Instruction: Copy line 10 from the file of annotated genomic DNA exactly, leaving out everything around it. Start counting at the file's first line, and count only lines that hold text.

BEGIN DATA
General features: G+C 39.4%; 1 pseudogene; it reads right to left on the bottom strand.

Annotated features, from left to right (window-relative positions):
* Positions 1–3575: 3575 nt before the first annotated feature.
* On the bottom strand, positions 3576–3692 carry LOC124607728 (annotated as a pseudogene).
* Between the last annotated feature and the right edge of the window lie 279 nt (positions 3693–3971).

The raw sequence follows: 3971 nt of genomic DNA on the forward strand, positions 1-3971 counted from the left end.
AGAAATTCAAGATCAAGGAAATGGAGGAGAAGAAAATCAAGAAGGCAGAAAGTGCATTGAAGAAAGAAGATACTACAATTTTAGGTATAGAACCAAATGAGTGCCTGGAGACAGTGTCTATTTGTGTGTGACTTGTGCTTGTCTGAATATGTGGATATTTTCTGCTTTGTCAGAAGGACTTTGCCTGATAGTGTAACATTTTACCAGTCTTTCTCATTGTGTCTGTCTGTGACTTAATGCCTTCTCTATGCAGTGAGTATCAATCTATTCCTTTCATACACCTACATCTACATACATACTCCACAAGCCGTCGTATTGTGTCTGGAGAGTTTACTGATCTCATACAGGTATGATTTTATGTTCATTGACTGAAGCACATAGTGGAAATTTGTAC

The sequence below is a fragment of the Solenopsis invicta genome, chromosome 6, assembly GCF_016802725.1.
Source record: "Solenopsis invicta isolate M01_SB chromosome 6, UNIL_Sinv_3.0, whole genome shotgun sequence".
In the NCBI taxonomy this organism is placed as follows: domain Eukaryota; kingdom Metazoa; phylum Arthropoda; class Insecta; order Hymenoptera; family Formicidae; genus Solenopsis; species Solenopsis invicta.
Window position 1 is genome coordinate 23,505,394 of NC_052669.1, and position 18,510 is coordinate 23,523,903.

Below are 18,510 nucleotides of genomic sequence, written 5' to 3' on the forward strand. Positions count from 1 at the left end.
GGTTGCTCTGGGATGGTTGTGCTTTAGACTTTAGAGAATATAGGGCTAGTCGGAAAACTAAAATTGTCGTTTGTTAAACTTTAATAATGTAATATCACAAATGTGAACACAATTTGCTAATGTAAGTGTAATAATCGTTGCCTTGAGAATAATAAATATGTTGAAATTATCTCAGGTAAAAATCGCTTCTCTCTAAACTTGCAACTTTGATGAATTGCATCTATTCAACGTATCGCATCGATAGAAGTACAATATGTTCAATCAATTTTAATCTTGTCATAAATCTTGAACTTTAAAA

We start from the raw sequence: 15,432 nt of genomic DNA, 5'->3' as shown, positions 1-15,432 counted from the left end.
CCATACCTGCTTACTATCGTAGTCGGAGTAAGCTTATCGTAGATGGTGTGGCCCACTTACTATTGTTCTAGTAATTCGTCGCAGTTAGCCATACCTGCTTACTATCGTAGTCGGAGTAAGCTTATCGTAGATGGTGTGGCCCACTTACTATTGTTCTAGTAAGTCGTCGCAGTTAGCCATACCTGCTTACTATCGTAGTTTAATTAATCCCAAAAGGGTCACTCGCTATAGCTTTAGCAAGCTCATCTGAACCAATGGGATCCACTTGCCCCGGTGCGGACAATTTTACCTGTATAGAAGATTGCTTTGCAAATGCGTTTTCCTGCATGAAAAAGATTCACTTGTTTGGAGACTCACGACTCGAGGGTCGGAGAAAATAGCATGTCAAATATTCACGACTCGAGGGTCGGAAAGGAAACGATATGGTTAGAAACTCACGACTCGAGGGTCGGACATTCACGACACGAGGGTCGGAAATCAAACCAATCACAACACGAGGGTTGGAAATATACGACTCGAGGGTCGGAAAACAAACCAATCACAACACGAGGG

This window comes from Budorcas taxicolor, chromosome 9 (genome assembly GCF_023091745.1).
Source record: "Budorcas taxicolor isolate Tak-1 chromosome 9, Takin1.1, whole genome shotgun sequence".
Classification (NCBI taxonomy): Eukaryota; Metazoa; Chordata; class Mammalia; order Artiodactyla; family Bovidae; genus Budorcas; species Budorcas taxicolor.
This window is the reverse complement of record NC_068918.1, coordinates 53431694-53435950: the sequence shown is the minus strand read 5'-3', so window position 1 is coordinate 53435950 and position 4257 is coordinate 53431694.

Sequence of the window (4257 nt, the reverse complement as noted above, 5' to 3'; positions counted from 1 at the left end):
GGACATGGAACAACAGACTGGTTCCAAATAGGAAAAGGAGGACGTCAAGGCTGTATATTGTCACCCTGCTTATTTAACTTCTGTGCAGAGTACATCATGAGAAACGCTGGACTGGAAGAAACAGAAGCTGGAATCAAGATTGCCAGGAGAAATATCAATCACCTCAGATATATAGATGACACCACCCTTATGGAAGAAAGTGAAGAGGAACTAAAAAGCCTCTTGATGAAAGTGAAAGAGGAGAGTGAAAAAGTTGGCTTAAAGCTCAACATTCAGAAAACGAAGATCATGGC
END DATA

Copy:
In the NCBI taxonomy this organism is placed as follows: domain Eukaryota; kingdom Metazoa; phylum Arthropoda; class Insecta; order Hymenoptera; family Formicidae; genus Solenopsis; species Solenopsis invicta.